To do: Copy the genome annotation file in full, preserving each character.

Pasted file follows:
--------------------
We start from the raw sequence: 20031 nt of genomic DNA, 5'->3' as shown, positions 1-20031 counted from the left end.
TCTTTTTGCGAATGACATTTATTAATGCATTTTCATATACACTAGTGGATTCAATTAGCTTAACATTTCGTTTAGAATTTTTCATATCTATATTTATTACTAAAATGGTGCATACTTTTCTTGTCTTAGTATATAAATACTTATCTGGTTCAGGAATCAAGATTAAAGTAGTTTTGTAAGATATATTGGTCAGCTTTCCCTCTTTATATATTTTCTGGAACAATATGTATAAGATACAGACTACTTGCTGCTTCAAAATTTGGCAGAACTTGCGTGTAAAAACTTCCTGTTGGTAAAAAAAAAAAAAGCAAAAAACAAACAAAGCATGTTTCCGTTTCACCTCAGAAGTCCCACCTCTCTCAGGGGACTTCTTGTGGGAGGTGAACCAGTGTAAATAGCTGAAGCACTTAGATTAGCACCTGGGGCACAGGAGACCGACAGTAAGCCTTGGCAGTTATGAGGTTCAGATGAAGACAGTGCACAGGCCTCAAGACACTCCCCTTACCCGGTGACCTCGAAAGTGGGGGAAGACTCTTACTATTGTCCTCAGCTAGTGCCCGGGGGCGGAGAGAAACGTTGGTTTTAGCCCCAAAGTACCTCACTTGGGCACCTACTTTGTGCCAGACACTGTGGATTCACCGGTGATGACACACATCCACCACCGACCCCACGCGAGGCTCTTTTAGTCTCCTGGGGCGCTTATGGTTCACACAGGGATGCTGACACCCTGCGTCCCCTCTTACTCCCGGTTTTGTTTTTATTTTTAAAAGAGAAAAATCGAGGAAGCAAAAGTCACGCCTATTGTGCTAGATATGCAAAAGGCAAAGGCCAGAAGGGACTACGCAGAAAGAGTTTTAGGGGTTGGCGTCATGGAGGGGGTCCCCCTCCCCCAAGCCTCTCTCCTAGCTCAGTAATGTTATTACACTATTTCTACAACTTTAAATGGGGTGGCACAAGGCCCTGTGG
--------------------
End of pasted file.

We start from the raw sequence: 20031 nt of genomic DNA, 5'->3' as shown, positions 1-20031 counted from the left end.
TCTTTTTGCGAATGACATTTATTAATGCATTTTCATATACACTAGTGGATTCAATTAGCTTAACATTTCGTTTAGAATTTTTCATATCTATATTTATTACTAAAATGGTGCATACTTTTCTTGTCTTAGTATATAAATACTTATCTGGTTCAGGAATCAAGATTAAAGTAGTTTTGTAAGATATATTGGTCAGCTTTCCCTCTTTATATATTTTCTGGAACAATATGTATAAGATACAGACTACTTGCTGCTTCAAAATTTGGCAGAACTTGCGTGTAAAAACTTCCTGTTGGTAAAAAAAAAAAAAGCAAAAAACAAACAAAGCATGTTTCCGTTTCACCTCAGAAGTCCCACCTCTCTCAGGGGACTTCTTGTGGGAGGTGAACCAGTGTAAATAGCTGAAGCACTTAGATTAGCACCTGGGGCACAGGAGACCGACAGTAAGCCTTGGCAGTTATGAGGTTCAGATGAAGACAGTGCACAGGCCTCAAGACACTCCCCTTACCCGGTGACCTCGAAAGTGGGGGAAGACTCTTACTATTGTCCTCAGCTAGTGCCCGGGGGCGGAGAGAAACGTTGGTTTTAGCCCCAAAGTACCTCACTTGGGCACCTACTTTGTGCCAGACACTGTGGATTCACCGGTGATGACACACATCCACCACCGACCCCACGCGAGGCTCTTTTAGTCTCCTGGGGCGCTTATGGTTCACACAGGGATGCTGACACCCTGCGTCCCCTCTTACTCCCGGTTTTGTTTTTATTTTTAAAAGAGAAAAATCGAGGAAGCAAAAGTCACGCCTATTGTGCTAGATATGCAAAAGGCAAAGGCCAGAAGGGACTACGCAGAAAGAGTTTTAGGGGTTGGCGTCATGGAGGGGGTCCCCCTCCCCCAAGCCTCTCTCCTAGCTCAGTAATGTTATTACACTATTTCTACAACTTTAAATGGGGTGGCACAAGGCCCTGTGG